United States

Sale and consumption of horse meat is illegal in California, and Illinois is considering a similar measure.[10] Horse meat supplied by three abattoirs in the U.S. was sold to zoos to feed their carnivores, and was exported to Europe, and Japan for human consumption. In 2007 two horse meat abattoirs in Texas were ordered closed. Later that year, an abattoir in Illinois, reported to be the last horse meat abattoir in the U.S., was closed.[11] For other uses, see Europe (disambiguation). ... Year 2007 (MMVII) is the current year, a common year starting on Monday of the Gregorian calendar and the AD/CE era in the 21st century. ... For other uses, see Texas (disambiguation). ... Official language(s) English[1] Capital Springfield Largest city Chicago Largest metro area Chicago Metropolitan Area Area  Ranked 25th  - Total 57,918 sq mi (140,998 km²)  - Width 210 miles (340 km)  - Length 390 miles (629 km)  - % water 4. ...


There is an effort in the United States to create a law, the American Horse Slaughter Prevention Act, designed to stop the slaughter of horses for human consumption.[12] On September 8, 2006, the House of Representatives passed a bill which, had it also passed the Senate and been signed by the President, would have made killing horses for human consumption an illegal practice in the United States.[13]


Most people in the US are not aware that horses are slaughtered there for human consumption in other countries. According to some of these polls, in New York, 64% of people polled believed that slaughtering horses for meat was illegal, while in Indiana, 91% believe that horse slaughter should be banned.[14] In Texas 89% of voters are unaware that horse slaughter goes on in their own state.[15] This article is about the state. ... For other uses, see Indiana (disambiguation). ... For other uses, see Texas (disambiguation). ...


Prior to 2007, three major equine slaughterhouses operated in the United States: Dallas Crown, Inc. in Kaufman, Texas; Beltex Corporation in Fort Worth, Texas; and Cavel International, Inc. in DeKalb, Illinois. All with Belgian ownership, although Multimeat NW has also been listed as French and Dutch owned. Velda NV owns Cavel, Multimeat NV owns Beltex and Chevideco owns Dallas Crown. Year 2007 (MMVII) is the current year, a common year starting on Monday of the Gregorian calendar and the AD/CE era in the 21st century. ... For the Batman villain, see Abattoir (comics). ... Kaufman is a city in Kaufman County, Texas, USA. The population was 6,490 at the 2000 census. ... Nickname: Motto: Where the West Begins Location of Fort Worth in Tarrant County, Texas Coordinates: , Country State Counties Tarrant, Denton Government  - Mayor Michael J. Moncrief Area  - City 298. ... DeKalb is a city in DeKalb County, Illinois, United States. ...


The slaughterhouses exported approximately 42 million dollars worth of horse meat per year. Since the human consumption of horse meat is generally considered unacceptable by the majority of the United States populace[citation needed] (see Taboo food and drink) and is illegal in several states, most of the horses slaughtered for this purpose in the United States were exported to other countries, such as France, Belgium and Japan, where the meat is considered a delicacy.[16] As prominently stated on their website, Dallas Crown “provides Carnivore Diet for zoos and wildlife centers across the United States”.[17] Musculature of horse Horse meat is the culinary name for meat cut from a horse. ... This article is about practices and beliefs in relation to various animals as food. ...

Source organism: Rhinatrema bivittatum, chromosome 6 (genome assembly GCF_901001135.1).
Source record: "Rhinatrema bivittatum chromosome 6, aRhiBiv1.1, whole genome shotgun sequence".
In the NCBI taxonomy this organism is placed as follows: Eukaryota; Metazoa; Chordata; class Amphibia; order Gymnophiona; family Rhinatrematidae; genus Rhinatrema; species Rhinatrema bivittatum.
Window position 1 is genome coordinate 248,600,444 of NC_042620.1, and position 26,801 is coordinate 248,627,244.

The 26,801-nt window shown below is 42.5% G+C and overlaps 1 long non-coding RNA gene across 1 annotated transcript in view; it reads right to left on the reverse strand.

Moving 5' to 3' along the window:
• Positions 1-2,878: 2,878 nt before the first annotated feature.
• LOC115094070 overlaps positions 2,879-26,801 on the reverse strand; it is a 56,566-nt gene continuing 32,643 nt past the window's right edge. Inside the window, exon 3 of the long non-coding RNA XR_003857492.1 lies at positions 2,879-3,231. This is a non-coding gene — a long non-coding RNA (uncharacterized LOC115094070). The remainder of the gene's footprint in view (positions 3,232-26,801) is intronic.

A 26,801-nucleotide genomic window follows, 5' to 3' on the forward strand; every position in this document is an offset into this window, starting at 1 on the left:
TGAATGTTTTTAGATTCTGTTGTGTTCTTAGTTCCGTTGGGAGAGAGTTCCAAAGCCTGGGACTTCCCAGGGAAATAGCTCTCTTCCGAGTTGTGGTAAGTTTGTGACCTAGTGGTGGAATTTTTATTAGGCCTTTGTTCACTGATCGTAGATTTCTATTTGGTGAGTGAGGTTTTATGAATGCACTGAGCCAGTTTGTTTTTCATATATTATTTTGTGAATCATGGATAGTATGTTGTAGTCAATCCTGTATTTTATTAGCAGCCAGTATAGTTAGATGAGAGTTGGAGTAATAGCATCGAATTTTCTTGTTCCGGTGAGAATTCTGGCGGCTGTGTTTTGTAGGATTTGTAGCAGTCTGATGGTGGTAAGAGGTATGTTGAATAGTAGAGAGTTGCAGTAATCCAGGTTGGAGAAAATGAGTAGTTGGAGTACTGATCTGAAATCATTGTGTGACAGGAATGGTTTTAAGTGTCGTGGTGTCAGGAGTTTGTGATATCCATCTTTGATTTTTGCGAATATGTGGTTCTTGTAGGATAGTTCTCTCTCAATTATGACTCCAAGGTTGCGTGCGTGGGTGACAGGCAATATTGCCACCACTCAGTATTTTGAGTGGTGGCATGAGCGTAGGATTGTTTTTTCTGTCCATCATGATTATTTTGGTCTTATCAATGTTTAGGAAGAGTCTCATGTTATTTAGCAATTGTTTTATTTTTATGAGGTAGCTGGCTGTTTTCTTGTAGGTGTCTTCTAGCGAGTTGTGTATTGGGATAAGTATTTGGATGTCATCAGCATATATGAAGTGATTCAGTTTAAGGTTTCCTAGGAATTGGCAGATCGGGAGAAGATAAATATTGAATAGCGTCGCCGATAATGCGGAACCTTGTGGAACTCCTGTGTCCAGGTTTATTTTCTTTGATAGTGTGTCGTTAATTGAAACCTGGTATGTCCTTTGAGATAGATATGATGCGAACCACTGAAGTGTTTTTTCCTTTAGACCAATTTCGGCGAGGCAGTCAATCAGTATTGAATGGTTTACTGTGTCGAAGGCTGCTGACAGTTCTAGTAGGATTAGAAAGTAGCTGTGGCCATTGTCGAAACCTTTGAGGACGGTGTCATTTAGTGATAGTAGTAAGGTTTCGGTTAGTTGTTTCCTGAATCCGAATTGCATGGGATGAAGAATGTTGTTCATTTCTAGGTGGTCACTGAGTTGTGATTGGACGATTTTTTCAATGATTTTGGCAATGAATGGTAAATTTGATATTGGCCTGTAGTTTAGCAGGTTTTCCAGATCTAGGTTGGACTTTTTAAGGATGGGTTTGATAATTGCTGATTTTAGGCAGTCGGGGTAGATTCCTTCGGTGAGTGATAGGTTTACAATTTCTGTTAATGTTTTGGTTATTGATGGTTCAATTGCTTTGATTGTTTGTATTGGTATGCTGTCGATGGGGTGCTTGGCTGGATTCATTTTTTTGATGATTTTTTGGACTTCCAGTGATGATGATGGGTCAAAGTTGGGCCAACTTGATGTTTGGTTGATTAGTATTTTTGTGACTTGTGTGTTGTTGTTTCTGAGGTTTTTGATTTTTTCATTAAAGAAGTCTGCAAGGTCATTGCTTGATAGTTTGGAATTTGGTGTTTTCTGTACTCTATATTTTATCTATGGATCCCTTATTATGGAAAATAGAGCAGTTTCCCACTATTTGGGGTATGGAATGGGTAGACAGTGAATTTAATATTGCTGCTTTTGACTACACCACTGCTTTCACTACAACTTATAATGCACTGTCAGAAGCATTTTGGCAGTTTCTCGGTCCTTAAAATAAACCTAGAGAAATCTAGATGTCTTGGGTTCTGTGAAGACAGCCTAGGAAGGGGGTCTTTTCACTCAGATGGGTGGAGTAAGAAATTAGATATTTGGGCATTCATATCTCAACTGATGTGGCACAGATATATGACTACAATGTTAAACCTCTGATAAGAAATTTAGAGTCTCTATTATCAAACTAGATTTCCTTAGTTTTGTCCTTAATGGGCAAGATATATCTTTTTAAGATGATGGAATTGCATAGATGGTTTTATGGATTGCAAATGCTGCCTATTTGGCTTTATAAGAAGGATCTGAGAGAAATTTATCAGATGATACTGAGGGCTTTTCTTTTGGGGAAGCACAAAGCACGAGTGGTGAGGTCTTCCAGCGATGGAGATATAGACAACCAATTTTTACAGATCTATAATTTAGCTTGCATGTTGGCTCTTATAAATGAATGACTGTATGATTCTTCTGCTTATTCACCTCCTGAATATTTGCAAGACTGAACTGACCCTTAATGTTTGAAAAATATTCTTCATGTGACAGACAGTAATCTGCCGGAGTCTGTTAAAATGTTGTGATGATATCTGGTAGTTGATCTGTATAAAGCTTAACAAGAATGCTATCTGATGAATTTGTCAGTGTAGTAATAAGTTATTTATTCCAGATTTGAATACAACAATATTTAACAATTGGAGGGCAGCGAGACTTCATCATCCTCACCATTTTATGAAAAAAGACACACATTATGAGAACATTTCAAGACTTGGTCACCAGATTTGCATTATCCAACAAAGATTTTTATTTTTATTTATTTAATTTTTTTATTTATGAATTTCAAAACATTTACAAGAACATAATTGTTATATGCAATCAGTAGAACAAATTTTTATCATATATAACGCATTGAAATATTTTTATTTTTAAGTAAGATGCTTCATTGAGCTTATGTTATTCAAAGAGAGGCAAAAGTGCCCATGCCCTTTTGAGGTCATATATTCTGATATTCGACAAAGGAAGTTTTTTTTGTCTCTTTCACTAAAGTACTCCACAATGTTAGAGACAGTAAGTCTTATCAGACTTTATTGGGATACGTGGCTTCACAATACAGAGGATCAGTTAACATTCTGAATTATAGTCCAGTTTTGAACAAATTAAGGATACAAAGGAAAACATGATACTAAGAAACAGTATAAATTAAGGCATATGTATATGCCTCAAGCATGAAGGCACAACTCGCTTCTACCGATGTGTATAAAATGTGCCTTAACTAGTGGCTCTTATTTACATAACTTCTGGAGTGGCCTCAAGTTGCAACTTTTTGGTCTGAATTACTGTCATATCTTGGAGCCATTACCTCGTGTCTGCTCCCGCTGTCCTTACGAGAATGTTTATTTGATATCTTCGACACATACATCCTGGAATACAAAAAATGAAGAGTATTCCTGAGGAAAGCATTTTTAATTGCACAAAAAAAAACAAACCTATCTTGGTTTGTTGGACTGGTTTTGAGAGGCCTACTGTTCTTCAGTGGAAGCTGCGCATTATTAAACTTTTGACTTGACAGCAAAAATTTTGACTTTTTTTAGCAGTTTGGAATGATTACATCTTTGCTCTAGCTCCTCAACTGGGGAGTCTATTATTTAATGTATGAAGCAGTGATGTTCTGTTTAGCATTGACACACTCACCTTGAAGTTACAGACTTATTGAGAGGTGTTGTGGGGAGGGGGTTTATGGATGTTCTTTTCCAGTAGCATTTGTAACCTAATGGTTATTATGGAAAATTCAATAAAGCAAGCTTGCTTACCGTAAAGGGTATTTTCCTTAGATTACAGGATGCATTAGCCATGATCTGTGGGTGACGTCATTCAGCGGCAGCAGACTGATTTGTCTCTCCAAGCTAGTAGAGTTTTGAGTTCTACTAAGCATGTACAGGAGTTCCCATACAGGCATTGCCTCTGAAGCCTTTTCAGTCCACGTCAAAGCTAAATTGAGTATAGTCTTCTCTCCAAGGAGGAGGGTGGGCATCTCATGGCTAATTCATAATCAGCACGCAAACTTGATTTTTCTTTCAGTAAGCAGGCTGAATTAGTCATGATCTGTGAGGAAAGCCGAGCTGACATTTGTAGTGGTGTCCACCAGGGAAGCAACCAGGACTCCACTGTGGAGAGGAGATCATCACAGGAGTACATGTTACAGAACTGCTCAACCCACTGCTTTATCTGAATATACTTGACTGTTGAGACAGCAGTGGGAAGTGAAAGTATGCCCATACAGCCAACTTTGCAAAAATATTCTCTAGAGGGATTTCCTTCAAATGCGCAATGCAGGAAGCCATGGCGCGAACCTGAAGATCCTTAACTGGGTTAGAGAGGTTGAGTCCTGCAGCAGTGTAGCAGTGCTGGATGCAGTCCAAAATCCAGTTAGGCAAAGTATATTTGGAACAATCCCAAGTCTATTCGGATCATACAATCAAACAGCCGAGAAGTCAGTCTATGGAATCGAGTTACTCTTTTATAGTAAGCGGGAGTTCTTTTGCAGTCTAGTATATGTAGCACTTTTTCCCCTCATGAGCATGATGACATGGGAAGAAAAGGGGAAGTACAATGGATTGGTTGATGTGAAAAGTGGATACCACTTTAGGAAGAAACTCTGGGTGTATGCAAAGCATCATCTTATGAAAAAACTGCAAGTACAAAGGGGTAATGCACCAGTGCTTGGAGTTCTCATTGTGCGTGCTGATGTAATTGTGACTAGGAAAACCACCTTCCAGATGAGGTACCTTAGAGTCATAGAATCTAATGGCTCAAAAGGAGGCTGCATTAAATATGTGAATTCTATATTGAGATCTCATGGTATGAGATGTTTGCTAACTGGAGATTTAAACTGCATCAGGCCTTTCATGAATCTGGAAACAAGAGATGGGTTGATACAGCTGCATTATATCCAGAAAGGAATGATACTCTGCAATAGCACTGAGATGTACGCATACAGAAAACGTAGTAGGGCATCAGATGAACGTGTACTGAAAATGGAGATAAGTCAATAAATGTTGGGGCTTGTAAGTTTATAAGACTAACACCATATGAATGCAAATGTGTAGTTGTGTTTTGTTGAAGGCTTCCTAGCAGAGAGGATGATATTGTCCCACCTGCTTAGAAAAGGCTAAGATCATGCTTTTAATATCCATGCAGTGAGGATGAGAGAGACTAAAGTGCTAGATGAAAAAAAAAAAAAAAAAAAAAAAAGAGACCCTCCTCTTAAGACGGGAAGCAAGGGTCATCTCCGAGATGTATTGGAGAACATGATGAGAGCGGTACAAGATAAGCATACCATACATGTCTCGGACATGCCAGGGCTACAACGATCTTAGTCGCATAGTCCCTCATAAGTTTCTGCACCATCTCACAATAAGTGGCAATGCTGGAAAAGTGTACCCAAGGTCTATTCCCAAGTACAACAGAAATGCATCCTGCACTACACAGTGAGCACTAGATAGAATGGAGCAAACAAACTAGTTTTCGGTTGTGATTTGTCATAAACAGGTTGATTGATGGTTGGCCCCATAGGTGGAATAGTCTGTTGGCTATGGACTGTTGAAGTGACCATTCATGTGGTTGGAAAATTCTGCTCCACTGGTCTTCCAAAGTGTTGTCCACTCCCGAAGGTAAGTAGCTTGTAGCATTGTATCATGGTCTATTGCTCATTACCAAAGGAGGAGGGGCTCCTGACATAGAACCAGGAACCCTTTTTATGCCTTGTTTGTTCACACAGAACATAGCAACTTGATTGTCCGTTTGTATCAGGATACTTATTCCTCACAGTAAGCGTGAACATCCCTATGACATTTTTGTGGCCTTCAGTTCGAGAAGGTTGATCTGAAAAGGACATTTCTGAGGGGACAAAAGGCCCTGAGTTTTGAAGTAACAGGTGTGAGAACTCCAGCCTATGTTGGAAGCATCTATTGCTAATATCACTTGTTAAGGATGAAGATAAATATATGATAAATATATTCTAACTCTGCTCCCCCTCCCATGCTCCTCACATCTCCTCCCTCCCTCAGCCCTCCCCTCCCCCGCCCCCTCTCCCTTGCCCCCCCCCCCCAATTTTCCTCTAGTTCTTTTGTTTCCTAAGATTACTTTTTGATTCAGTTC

The Department of Transportation have officers at the enforcement points to ensure proper transportation of the horses, but has no jurisdiction beyond transportation matters. Horses that are severely lame or disabled are not accepted at the plants. Haulers are supposed to be fined for horses that arrive with any sign of abuse. Horses are transported in trailers that are straight, gooseneck or double-decked[18][not in citation given] meant for cows and pigs, making it impossible for the average sized horse to stand properly.[citation needed] A 1998 survey commissioned by the USDA/APHIS to determine where welfare problems occur during horse transport to slaughter found severe welfare problems in 7.7% of the transported horses, with a majority from conditions caused by owner neglect or abuse rather than transportation.[19]


The underlying issue in the United States

Although most Americans would oppose the slaughtering of horses for meat consumption[20], it is important to note an underlying issue that U.S. media tends to downplay.[citation needed] According to the AVMA, 100,000 U.S. horses will go to slaughter each year no matter what legislation is enacted.[citation needed] They must travel outside the protection of national regulations to be slaughtered.[citation needed] Such travel without food or water for days, and packed tightly in large trailers places enormous levels of stress on the horse.[citation needed] Death and disease are quite[citation needed] The percentage of horses that actually survive the journey to the slaughtering plant is hard to ascertain, but it certainly is not nearly as high as it would be if slaughtering were still allowed in the U.S.[citation needed] Image File history File links Emblem-important. ...